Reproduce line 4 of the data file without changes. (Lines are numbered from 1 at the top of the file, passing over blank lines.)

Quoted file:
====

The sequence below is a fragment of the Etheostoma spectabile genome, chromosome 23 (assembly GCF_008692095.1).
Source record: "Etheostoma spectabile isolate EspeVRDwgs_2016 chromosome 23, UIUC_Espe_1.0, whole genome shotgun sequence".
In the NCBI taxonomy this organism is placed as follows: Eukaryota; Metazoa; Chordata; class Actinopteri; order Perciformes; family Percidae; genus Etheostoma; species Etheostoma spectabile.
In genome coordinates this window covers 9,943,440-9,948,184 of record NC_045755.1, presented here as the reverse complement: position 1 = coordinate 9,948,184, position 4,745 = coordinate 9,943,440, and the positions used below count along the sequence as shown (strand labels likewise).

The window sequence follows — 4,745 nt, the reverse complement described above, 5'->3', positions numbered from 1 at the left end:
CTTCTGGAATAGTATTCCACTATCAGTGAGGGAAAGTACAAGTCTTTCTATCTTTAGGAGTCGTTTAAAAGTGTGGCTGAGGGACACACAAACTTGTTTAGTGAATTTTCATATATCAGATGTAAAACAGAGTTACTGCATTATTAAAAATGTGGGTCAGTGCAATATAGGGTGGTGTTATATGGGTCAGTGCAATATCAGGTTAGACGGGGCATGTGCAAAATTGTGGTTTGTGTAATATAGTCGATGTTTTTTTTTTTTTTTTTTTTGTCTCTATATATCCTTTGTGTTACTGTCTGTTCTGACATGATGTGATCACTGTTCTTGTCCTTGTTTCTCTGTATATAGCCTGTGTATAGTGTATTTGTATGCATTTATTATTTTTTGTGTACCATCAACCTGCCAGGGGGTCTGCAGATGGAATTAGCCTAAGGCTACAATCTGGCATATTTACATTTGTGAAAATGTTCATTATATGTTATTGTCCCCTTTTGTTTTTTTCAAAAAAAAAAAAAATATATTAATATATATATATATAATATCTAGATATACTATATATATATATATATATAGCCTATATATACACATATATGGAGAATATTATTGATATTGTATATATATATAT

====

In genome coordinates this window covers 9,943,440-9,948,184 of record NC_045755.1, presented here as the reverse complement: position 1 = coordinate 9,948,184, position 4,745 = coordinate 9,943,440, and the positions used below count along the sequence as shown (strand labels likewise).